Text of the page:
The l_glass shader has two areas of settings for it. The first is about what the surface looks like on the outside, and the second concerns what the surface looks like on the inside. It's actually quite simple to tell it those things, but first we have to make sure it knows outside from inside. It uses something called NORMALS. if you can master the normals, the l_glass shader is really simple to figure out.

Many people try the l_glass and give up, because it's not giving them their wanted results immediately. Well, many people forget to adjust the normals. I'm going to make it obscenely easy for you to remember which way normals should be facing.

Outer Glass - Normals facing OUTWARDS on the outside, INWARDS on the inside
Inner Glass (Liquid) - Normals facing INWARDS
Loft (Liquid Upper Surface) - Normals facing DOWNWARDS

If you're totally lost here, DON'T GIVE UP. It's really really simple to view and switch normals, all it takes is the click of a button.


Look at the guide: the loft normals should be facing downwards.
Ahh, that's better.

To view or hide the normals, select the object, then select from the menu "Display, NURBS Components, Normals (Shaded Mode)".

To switch the normals, select from the menu "Edit NURBS, Reverse Surface Direction".

Now, if you created everything the same as me, and you're using Maya 7, you don't need to switch any surface directions. I cannot promise that this will always apply, and you should double-check all of your normals before moving on. Once you have finished aligning your normals to the direction I mentioned above, hide your normals. It's now time to start shading!


Shading:

You need two more things before you start shading: a light and an environment. Hopefully everyone here knows how to make a point-light to cast some light and checker-patterned box to hold your glass. Make those now if you need a makeshift environment.

You can render your scene to make sure those turned out all right. While you're at it make sure to CHANGE YOUR RENDERER TO MENTAL RAY. the L_glass shader can only be used in mental ray, and will be invisible in the Maya Software renderer. In the mental ray Render Globals, make sure that:

Anti-Aliasing is set to at least 0-2. Lower will make it unbearably grainy.
Reflection and Refraction under the "Raytracing" category are set to at least 8.
Max Trace Depth under the "Raytracing" category is at least 50.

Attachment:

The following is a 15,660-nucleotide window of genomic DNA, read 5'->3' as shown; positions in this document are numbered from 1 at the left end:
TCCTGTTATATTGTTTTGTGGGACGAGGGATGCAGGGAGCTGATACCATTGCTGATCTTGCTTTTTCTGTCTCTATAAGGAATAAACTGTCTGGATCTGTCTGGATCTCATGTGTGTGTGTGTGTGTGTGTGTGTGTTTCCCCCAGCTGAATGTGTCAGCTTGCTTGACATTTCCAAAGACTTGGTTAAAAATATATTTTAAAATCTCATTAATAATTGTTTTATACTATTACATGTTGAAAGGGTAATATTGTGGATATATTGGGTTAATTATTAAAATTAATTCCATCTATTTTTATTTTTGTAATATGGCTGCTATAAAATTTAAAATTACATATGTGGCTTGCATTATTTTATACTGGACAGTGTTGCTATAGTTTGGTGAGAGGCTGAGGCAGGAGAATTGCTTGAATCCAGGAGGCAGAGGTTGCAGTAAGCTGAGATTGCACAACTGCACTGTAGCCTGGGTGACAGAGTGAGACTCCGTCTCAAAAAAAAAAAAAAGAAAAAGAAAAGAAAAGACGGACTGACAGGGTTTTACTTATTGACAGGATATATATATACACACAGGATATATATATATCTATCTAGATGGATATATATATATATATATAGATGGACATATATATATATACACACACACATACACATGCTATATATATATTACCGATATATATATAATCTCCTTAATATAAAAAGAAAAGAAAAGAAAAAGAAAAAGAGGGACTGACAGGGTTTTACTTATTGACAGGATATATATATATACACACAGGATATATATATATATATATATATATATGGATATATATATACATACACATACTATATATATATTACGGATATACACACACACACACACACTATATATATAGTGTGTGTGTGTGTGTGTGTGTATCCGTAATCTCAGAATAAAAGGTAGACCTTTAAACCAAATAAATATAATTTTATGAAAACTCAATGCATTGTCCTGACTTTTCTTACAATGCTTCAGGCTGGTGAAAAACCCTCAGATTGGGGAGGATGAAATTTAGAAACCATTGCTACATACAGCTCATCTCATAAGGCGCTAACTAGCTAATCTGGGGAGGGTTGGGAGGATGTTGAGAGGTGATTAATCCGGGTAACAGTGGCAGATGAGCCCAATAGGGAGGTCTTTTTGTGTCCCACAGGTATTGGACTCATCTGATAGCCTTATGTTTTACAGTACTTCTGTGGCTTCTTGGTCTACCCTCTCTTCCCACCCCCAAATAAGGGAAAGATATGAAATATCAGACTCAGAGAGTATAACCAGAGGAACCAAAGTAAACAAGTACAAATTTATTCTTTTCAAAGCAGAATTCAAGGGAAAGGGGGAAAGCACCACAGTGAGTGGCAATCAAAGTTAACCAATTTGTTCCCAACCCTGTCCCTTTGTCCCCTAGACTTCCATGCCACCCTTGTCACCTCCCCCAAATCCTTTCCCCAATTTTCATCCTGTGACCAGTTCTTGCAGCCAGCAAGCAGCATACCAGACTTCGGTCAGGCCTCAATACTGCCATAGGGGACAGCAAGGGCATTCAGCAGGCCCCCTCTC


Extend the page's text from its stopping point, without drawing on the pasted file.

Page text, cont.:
Assuming that you've installed the l_glass shader by now, you need to assign a separate l_glass shader to each of your pieces of geometry. If you switch your menu to the "Rendering" menu, you can do this from the menu by selecting the objects, than selecting from the menu "Lighting/Shading, Assign New Material, L_Glass".

Let's take a look at what we having in our hypershade.



We have three l_glass shaders, each one assigned to a piece of geometry. I suggest you name each one after the piece of geometry that it's assigned to, to keep things simple. Now I will go over the l_glass shader attributes.

Color Filter - The color of the liquid, without factoring in refractions
Attenuation - Measures the thickness. Very useful for fine-tuning caustics.
Index of Refraction - A scientific term that describes how much light rays get bent by the surface.

These are the big three attributes for l_glass. The biggest one is the index of refraction. Here is a Wikipedia page that notes some common indices of refraction. The ones that we will need to know are water (1.33) and glass (1.50).

Let's start messing with out attributes here. I'm going to give you the indices of refraction for all of my surfaces.



Notice that every part associated with the liquid is given an index of 1.33, while every part associated with glass is given an index of 1.50. This will leave you with a perfect glass of water. Pretty cool, eh? Also note, another important attribute is accuracy. Never leave this below 5 for test renders and 8 for finals.

Now a water glass isn't exactly what I wanted. I was going for white wine. L_glass still has some bugs with color, so changing around your colors will be kind of a hassle. All I have to change are the big three attributes. Here are my final ones (for white wine).You may want to change your color depending on the surroundings, because the l_glass shader is easily affected by the environmental colors. Remember, the most accurate color isn't always the most realistic one.


OUTER GLASS

Outside:
Color Filter - H=240, S=0.005, V=0.996
Attenuation - 5
Index of Refraction - 1.50

INNER GLASS

Outside:
Color Filter - H=240, S=0.005, V=0.996
Attenuation - 5
Index of Refraction - 1.50
SURFACE LOFT

Outside:
Color Filter - H=57, S=0.040, V=1
Attenuation - 8
Index of Refraction - 1.35
  Inside:
Color Filter - H=57, S=0.035, V=1
Attenuation - 8
Level of Refraction - 1.35
 


Here is a the final render of the wineglass, and a simple cup of water, placed in an HDR-illuminated scene using final gather. The unrealistic shadow under the glass is the result of a physical light, which is being removed for the next render. The important thing is, the l_glass shader gave us a realistic result with a moderate render time and only a couple minutes of work!


Example of the l_glass shader